Whooping cough in Ashland considered an outbreak

Editor's note: Story has been updated with information from a release from Jackson County Health & Human Services.

Multiple cases of pertussis, commonly known as whooping cough, are prompting health officials to declare an outbreak in the Ashland School District.

"We now have 2 confirmed and 1 suspect case, all with contact to each other, and that would imply an outbreak," Jackson County Medical Director Dr. Jim Shames said in an email.

Children who have been exposed to pertussis but are not vaccinated or undervaccinated must be excluded from school for 21 days per state law, according to a release from the Jackson County Health & Human Services Department.

Children who receive a vaccine against pertussis immediately may return to school. The vaccine may not prevent the child from becoming ill but it can convey protection from future exposures, the release said.

District and health officials so far have not said where the outbreak has occurred. Shames said in his email, "We have coordinated with the school district on getting timely information out to all the parents, and targeted information for the parents of children exposed. It is up to the school district to decide on whether individual school information would be considered protected information or not."

Samuel Bogdanove, Ashland's director of student services, said in an email to the Mail Tribune, "We are focused on increasing awareness globally within our school age population, recognizing that many of our children have contacts throughout the community — not just in our buildings. It would be a faulty assumption to consider health or vaccination needs based solely on the school site."

A joint statement from the district and Jackson County Health Department said employees and students may have had contact with a person with confirmed pertussis during the first two weeks of school.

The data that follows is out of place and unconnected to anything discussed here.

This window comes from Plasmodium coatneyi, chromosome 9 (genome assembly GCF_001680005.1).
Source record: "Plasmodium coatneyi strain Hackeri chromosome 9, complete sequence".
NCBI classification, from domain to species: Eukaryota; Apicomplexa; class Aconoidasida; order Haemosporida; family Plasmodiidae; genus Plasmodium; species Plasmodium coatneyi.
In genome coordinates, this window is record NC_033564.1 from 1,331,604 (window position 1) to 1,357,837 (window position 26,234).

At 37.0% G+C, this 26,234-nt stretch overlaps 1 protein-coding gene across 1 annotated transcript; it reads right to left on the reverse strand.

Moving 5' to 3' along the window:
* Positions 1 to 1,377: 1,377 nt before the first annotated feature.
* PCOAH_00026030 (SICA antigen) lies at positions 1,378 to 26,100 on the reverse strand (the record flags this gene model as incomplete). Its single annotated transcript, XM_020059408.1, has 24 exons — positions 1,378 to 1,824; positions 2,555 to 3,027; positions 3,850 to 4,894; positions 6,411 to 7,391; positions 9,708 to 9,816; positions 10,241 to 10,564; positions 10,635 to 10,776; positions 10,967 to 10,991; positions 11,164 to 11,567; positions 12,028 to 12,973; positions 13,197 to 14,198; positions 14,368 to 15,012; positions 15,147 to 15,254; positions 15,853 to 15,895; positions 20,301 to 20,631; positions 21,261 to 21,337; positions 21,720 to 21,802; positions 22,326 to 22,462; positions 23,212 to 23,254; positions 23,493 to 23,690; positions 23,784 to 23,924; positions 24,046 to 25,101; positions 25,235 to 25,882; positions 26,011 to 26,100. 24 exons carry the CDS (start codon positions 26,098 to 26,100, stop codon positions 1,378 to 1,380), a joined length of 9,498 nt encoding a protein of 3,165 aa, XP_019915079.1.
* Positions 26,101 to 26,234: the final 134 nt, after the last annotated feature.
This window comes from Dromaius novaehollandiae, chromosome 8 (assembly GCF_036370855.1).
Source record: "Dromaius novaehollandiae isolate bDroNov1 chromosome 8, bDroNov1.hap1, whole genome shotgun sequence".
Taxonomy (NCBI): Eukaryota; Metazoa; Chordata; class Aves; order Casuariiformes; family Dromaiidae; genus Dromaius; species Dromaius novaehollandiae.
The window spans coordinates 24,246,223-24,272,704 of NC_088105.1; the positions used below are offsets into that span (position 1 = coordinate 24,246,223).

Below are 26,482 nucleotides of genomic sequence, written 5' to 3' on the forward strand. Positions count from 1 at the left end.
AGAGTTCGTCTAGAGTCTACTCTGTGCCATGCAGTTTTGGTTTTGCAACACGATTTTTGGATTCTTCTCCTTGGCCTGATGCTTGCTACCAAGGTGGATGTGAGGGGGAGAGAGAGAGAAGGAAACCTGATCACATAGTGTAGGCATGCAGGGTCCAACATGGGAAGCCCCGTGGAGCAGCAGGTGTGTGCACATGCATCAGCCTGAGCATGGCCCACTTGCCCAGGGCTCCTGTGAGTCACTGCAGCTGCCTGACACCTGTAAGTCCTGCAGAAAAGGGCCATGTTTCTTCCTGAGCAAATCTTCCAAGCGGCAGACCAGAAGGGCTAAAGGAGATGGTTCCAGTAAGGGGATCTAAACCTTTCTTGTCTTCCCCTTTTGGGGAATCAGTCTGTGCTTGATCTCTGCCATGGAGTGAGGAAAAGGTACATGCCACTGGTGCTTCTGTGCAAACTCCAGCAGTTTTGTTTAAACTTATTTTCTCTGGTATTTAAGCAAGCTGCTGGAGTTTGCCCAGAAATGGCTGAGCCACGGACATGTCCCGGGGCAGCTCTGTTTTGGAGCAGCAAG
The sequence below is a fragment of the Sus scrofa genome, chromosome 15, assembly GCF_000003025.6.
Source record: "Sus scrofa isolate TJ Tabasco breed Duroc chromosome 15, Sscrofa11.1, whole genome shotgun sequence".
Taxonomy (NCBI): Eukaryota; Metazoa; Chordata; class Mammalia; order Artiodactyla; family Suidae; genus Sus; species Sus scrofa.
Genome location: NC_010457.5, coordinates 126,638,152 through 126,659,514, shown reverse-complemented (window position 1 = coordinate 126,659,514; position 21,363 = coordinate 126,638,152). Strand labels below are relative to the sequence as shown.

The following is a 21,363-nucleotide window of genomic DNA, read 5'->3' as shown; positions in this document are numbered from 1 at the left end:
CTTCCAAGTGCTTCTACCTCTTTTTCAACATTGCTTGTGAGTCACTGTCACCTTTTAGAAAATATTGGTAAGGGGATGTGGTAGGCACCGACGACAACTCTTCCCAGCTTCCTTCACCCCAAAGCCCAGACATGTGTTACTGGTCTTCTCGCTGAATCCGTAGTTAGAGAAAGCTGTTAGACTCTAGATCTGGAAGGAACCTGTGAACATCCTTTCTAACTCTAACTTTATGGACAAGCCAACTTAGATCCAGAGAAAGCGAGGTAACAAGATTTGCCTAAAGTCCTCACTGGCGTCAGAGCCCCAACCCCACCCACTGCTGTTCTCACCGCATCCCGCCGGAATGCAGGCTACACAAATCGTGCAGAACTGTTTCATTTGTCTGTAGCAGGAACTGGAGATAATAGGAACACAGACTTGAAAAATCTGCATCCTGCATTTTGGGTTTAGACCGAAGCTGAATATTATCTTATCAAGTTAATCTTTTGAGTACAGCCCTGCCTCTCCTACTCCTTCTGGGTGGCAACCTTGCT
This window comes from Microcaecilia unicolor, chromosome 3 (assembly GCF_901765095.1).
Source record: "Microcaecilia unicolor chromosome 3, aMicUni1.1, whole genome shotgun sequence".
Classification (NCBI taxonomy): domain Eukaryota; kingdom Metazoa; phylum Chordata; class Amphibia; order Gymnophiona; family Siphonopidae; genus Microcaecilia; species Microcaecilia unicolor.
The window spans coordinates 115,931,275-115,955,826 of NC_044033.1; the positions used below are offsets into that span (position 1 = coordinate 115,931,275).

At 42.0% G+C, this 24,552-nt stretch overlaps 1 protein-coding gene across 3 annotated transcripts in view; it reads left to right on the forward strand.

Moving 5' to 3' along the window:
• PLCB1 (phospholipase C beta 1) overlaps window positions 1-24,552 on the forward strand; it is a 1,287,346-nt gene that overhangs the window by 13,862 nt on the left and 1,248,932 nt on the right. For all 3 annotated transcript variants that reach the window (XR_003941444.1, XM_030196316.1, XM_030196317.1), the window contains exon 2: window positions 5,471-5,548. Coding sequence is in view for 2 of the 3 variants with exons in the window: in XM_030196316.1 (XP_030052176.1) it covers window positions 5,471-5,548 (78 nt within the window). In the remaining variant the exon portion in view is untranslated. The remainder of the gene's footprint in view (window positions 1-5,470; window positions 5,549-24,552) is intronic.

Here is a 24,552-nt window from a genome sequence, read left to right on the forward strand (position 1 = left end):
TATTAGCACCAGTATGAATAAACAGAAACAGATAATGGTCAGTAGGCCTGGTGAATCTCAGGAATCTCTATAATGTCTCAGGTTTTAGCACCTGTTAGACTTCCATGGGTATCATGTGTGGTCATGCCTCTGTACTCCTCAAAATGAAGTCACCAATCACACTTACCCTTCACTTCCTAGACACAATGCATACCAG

The bacterial disease can cause serious complications, especially for infants younger than 1 year old, pregnant women, and those who are immune compromised, the statement said. It can be easily transmitted to other people.

Those who have been exposed to pertussis could experience cold-like symptoms in about 10 days, after which time the cough becomes more pronounced and can trigger a gag reflex, vomiting and difficulty breathing. "Sometimes a ‘whoop’ is heard as the person gasps for air," the statement said.

A case of pertussis can be dangerous in a city like Ashland, where vaccination rates range from 42.1 percent at Willow Wind to 82.9 percent at Bellview Elementary School, according to district statistics.

Regardless of vaccination status, children with symptoms must stay home from school until appropriately treated and no longer contagious. It takes five days of antibiotics before the child is no longer contagious and may return back to school, the statement said.

Dtap (diphtheria, tetanus, acellular pertussis) vaccine is available for children younger than 7, and Tdap (tetanus, diphtheria, acellular pertussis) vaccine is now available for older kids and adults (age 10-64). Tdap can also be given to 7- to 10-year-olds who are not fully immunized against pertussis.

To help prevent the spread of this disease, people should:

  • Cover their mouths and nose when coughing or sneezing

  • Practice frequent hand-washing

  • Avoid sharing cups, drinks, etc.

  • Make sure everyone is up-to-date with their vaccines

Vaccines are available at Jackson County Health and Human Services from 8:30 a.m. to 4 p.m. daily at 140 S. Holly St., Medford. No appointment is necessary.

Those with questions about whooping cough or possible exposure can call their own physician or the Health Department at 541-774-8045.

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